Why Curiosity Matters

Curiosity is powerful. It encourages us to ask questions, seek answers, think critically, and find solutions to problems both big and small. It helps us to be open to others, build understanding and foster empathy – and it needs to be nurtured.  Astrophysicist and science educator, Neil deGrasse Tyson has lamented that “kids are born curious about the world. What adults primarily do in the presence of kids is unwittingly thwart [that] curiosity.”

However, curiosity is an essential part of learning. Research suggests that curiosity in a subject area positively correlates to retention of information. Teaching that promotes curiosity can help improve student success at meeting learning outcomes.

Our theme for the year Stay Curious focuses on sparking curiosity and wonder about our natural world including the animals in it. Sparking curiosity through animals is supported through the biophilia hypothesis.

This curious little kitten I was fostering was into everything!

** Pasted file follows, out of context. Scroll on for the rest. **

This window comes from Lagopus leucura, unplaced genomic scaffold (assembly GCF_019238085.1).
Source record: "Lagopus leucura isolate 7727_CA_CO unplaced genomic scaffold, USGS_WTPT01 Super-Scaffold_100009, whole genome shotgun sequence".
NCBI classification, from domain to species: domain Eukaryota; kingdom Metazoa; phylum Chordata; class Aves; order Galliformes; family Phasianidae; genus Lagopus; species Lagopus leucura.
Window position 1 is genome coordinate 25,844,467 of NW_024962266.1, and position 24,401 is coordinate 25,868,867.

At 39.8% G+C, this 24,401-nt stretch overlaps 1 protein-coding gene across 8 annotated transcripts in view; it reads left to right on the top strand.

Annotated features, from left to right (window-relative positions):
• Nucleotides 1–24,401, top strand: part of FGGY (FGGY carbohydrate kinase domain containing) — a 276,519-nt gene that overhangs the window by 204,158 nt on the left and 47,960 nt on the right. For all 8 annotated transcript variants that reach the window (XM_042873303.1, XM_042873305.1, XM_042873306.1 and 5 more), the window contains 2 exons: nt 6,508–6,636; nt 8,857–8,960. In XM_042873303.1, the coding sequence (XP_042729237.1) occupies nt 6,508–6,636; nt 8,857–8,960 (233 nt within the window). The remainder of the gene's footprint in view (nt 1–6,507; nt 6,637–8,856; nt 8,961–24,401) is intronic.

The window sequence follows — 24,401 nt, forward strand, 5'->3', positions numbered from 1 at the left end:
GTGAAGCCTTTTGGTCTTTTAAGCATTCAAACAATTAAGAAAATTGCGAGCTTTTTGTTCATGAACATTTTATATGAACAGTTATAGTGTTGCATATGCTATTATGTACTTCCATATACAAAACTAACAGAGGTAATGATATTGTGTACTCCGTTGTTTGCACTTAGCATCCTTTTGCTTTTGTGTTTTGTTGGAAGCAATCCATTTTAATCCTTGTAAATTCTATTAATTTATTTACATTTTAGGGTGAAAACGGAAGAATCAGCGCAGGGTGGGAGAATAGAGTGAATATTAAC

Put forward by biologist E.O. Wilson, the biophilia hypothesis suggests that humans have an innate drive to connect with nature and other living things – a byproduct of human evolution. As such, children are born intrinsically curious about the natural world around them, including, and especially about animals. This makes animals a natural conduit for sparking curiosity that can be extended to others and the environment.

Current global challenges require that we seek innovative ways of doing things that respect the planet while promoting and improving the well-being of all living things. Young people, with their creativity, imagination and optimism have the greatest potential to create positive change – let’s not hold them back.

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